ABIDJAN (Reuters) - Ivory Coast President Alassane Ouattara’s decision to run for a third term in office violates the constitution and will destabilise a country still recovering from civil war, his opponents said on Friday.
In a speech on Thursday evening, Ouattara went back on an earlier pledge and said he would run in the Oct. 31 election, drawing accusations that he is following in the footsteps of other African leaders who have manipulated constitutions to hang onto power.
Ivory Coast law limits presidential terms to two, but Ouattara says that a new constitution adopted in 2016 acted as a reset button, allowing him to run again.
Even before Ouattara’s announcement, the vote was seen as a stern test of Ivory Coast’s stability. Ouattara’s first win in 2010 sparked a brief civil war that killed about 3,000 people when his predecessor Laurent Gbagbo refused to accept his loss.
Politicians from that era, including Gbagbo, are still vying for power and influence, which has revived old political tensions.
“President Ouattara is sowing the seeds of the destabilisation of Ivory Coast,” Maurice Kakou Guikaoué, the executive secretary of the opposing Democratic Party of Ivory Coast (PDCI), told Radio France Internationale (RFI).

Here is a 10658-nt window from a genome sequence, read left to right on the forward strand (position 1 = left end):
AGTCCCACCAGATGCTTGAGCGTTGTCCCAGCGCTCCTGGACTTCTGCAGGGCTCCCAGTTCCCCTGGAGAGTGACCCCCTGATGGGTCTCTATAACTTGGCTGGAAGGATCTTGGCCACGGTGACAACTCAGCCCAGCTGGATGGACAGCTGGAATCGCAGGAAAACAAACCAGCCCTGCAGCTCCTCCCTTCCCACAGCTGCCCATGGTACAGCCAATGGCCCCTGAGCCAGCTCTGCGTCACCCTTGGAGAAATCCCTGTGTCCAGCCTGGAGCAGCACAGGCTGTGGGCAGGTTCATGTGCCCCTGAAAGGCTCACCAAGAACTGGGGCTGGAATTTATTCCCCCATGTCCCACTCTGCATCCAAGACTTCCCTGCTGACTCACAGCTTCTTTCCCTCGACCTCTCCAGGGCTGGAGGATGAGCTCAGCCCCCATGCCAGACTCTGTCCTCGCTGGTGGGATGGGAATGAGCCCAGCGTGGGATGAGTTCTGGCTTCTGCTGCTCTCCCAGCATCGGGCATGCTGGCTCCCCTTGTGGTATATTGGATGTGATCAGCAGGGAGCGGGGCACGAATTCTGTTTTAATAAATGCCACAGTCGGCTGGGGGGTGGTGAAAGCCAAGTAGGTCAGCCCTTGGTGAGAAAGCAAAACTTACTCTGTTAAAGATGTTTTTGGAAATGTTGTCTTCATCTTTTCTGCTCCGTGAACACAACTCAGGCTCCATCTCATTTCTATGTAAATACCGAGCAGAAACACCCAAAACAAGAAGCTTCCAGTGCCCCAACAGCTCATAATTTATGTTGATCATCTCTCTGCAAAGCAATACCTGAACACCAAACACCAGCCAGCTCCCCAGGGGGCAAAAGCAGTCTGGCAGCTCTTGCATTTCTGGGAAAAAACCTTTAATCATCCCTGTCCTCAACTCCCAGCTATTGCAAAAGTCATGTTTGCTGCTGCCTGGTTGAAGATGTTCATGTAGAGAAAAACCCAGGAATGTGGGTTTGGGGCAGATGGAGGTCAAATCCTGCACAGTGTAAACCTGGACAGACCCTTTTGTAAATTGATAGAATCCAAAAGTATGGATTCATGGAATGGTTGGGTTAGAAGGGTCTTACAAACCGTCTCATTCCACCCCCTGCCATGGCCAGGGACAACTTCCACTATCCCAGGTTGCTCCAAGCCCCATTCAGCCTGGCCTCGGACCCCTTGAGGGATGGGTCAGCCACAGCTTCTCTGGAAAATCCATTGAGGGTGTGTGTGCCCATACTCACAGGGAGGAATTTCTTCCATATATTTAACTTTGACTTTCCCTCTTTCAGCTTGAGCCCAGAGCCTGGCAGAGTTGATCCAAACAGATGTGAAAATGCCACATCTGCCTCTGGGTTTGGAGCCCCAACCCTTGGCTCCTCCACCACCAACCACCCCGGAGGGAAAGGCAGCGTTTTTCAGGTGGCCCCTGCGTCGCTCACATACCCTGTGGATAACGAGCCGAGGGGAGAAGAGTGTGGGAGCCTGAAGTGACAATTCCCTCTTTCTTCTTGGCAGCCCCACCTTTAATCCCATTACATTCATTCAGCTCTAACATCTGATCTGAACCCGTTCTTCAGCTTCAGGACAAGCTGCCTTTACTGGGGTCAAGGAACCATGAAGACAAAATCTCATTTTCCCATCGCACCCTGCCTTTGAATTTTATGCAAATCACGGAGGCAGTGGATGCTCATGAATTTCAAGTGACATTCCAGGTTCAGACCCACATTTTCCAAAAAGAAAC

A leading civil society coalition called for nationwide protests, but opposition politicians did not, instead suggesting they would use peaceful, democratic means to block Ouattara’s path.
Jean-Louis Billion, another senior official from the PDCI, whose presidential candidate is former President Henri Konan Bedie, told RFI it would be up to the Constitutional Council to determine whether Ouattara could run.
Barring some small, isolated protests, the streets of Ivory Coast’s commercial capital Abidjan were calm on Friday morning.
Ouattara said he was forced to run and that his decision was not a power grab. His handpicked candidate to represent the ruling party in October, Prime Minister Amadou Gon Coulibaly, died unexpectedly last month, leading party members to urge Ouattara to run again.
Ouattara’s tenure has seen relative stability return to Ivory Coast, the world’s top cocoa producer, while the economy has grown at one of the fastest clips in Africa.
A banking executive said investors view Ouattara, a former senior official with the International Monetary Fund, as someone who could ensure stability.
“With Ouattara, it’s not a leap in the dark. He inspires confidence and that reassures investors,” said the executive, who asked not to be named.
Additional reporting and writing by Aaron Ross; Editing by Edward McAllister and Hugh Lawson
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